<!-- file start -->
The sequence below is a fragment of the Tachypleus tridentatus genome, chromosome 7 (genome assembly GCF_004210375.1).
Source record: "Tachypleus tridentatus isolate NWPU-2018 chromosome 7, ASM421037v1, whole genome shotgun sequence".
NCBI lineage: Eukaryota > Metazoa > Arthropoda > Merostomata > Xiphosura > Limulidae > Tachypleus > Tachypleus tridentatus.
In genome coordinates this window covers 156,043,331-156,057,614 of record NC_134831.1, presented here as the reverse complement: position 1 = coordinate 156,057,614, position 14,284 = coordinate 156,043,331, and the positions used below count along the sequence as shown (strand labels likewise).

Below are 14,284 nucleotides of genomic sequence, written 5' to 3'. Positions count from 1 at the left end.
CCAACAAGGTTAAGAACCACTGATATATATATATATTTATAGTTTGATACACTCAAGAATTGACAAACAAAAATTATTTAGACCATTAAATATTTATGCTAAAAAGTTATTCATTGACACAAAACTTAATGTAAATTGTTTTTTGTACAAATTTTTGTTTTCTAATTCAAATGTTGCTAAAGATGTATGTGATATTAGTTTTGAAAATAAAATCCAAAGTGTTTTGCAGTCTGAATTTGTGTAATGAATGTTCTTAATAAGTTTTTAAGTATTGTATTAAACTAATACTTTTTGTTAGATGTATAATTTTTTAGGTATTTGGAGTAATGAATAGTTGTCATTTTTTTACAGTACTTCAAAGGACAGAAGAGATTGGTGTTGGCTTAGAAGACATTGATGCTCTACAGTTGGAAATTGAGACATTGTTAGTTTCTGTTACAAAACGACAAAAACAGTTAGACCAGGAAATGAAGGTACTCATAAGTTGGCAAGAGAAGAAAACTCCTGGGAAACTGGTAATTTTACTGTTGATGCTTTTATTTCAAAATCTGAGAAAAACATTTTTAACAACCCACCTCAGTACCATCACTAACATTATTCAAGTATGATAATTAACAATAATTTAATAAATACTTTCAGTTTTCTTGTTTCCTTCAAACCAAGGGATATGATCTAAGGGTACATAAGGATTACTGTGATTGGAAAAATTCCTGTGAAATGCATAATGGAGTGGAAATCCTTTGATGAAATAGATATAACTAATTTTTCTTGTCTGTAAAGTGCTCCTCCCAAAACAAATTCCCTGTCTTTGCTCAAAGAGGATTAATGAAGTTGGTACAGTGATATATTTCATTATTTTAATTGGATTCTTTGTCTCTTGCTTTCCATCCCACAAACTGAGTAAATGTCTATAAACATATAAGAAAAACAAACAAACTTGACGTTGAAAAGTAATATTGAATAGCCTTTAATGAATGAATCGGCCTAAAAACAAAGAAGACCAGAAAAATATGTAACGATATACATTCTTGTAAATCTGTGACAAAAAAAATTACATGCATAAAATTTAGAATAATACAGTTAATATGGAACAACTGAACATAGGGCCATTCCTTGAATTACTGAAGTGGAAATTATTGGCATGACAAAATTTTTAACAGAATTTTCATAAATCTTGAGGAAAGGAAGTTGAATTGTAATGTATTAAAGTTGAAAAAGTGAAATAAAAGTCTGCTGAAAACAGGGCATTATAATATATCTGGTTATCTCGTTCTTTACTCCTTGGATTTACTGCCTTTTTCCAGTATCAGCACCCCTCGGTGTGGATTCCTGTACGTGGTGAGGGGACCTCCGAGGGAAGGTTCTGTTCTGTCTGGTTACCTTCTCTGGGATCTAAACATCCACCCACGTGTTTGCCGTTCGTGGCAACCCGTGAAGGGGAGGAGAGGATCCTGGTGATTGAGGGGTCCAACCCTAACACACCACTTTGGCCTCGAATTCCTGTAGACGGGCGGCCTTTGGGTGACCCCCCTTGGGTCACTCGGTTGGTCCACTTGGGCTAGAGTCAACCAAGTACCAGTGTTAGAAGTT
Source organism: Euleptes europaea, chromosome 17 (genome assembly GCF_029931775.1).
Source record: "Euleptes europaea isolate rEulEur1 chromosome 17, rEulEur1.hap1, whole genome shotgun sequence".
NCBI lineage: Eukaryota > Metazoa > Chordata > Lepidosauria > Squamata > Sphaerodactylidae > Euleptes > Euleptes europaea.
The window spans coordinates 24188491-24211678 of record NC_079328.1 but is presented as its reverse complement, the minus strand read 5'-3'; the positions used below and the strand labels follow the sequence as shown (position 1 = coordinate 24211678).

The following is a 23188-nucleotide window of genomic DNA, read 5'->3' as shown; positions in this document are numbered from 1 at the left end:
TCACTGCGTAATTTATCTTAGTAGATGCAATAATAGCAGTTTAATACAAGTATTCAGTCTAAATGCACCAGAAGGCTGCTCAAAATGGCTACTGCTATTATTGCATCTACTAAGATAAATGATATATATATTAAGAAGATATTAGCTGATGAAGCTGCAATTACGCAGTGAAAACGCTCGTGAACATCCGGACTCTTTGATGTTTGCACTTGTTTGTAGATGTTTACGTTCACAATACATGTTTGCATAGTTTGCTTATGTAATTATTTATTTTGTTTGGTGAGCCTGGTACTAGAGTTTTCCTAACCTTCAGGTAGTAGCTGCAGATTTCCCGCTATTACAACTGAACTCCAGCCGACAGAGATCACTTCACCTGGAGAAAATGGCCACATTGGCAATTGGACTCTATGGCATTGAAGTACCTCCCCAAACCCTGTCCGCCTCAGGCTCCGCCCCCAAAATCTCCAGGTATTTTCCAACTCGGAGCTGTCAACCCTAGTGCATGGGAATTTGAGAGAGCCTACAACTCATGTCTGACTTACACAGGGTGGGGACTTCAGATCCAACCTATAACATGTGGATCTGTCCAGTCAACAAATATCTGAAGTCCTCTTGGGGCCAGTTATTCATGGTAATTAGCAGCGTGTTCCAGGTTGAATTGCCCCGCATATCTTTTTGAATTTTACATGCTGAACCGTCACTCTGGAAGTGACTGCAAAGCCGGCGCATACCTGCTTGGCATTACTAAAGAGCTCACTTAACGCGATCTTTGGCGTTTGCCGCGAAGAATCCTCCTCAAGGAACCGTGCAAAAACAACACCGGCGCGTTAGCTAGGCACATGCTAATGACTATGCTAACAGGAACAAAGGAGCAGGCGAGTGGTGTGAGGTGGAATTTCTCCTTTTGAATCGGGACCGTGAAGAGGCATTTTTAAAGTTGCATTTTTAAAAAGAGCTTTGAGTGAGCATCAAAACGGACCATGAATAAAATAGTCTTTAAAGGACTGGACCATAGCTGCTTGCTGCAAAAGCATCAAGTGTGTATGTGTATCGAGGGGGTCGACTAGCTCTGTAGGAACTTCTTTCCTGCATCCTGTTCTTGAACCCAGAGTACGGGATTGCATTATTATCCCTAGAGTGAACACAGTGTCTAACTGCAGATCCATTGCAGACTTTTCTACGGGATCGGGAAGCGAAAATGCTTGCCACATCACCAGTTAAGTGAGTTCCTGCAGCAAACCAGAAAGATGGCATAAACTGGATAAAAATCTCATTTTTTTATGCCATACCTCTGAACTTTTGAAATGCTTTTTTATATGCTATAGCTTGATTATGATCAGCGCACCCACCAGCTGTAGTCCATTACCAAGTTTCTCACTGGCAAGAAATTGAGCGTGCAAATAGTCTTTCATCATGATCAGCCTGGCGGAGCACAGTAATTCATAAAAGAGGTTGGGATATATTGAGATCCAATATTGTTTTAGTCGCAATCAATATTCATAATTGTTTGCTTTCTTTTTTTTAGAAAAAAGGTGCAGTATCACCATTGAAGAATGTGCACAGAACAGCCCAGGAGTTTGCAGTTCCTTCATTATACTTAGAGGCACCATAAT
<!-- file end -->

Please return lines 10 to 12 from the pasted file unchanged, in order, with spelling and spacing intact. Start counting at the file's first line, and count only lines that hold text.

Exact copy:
The window spans coordinates 24188491-24211678 of record NC_079328.1 but is presented as its reverse complement, the minus strand read 5'-3'; the positions used below and the strand labels follow the sequence as shown (position 1 = coordinate 24211678).

The following is a 23188-nucleotide window of genomic DNA, read 5'->3' as shown; positions in this document are numbered from 1 at the left end:
TCACTGCGTAATTTATCTTAGTAGATGCAATAATAGCAGTTTAATACAAGTATTCAGTCTAAATGCACCAGAAGGCTGCTCAAAATGGCTACTGCTATTATTGCATCTACTAAGATAAATGATATATATATTAAGAAGATATTAGCTGATGAAGCTGCAATTACGCAGTGAAAACGCTCGTGAACATCCGGACTCTTTGATGTTTGCACTTGTTTGTAGATGTTTACGTTCACAATACATGTTTGCATAGTTTGCTTATGTAATTATTTATTTTGTTTGGTGAGCCTGGTACTAGAGTTTTCCTAACCTTCAGGTAGTAGCTGCAGATTTCCCGCTATTACAACTGAACTCCAGCCGACAGAGATCACTTCACCTGGAGAAAATGGCCACATTGGCAATTGGACTCTATGGCATTGAAGTACCTCCCCAAACCCTGTCCGCCTCAGGCTCCGCCCCCAAAATCTCCAGGTATTTTCCAACTCGGAGCTGTCAACCCTAGTGCATGGGAATTTGAGAGAGCCTACAACTCATGTCTGACTTACACAGGGTGGGGACTTCAGATCCAACCTATAACATGTGGATCTGTCCAGTCAACAAATATCTGAAGTCCTCTTGGGGCCAGTTATTCATGGTAATTAGCAGCGTGTTCCAGGTTGAATTGCCCCGCATATCTTTTTGAATTTTACATGCTGAACCGTCACTCTGGAAGTGACTGCAAAGCCGGCGCATACCTGCTTGGCATTACTAAAGAGCTCACTTAACGCGATCTTTGGCGTTTGCCGCGAAGAATCCTCCTCAAGGAACCGTGCAAAAACAACACCGGCGCGTTAGCTAGGCACATGCTAATGACTATGCTAACAGGAACAAAGGAGCAGGCGAGTGGTGTGAGGTGGAATTTCTCCTTTTGAATCGGGACCGTGAAGAGGCATTTTTAAAGTTGCATTTTTAAAAAGAGCTTTGAGTGAGCATCAAAACGGACCATGAATAAAATAGTCTTTAAAGGACTGGACCATAGCTGCTTGCTGCAAAAGCATCAAGTGTGTATGTGTATCGAGGGGGTCGACTAGCTCTGTAGGAACTTCTTTCCTGCATCCTGTTCTTGAACCCAGAGTACGGGATTGCATTATTATCCCTAGAGTGAACACAGTGTCTAACTGCAGATCCATTGCAGACTTTTCTACGGGATCGGGAAGCGAAAATGCTTGCCACATCACCAGTTAAGTGAGTTCCTGCAGCAAACCAGAAAGATGGCATAAACTGGATAAAAATCTCATTTTTTTATGCCATACCTCTGAACTTTTGAAATGCTTTTTTATATGCTATAGCTTGATTATGATCAGCGCACCCACCAGCTGTAGTCCATTACCAAGTTTCTCACTGGCAAGAAATTGAGCGTGCAAATAGTCTTTCATCATGATCAGCCTGGCGGAGCACAGTAATTCATAAAAGAGGTTGGGATATATTGAGATCCAATATTGTTTTAGTCGCAATCAATATTCATAATTGTTTGCTTTCTTTTTTTTAGAAAAAAGGTGCAGTATCACCATTGAAGAATGTGCACAGAACAGCCCAGGAGTTTGCAGTTCCTTCATTATACTTAGAGGCACCATAAT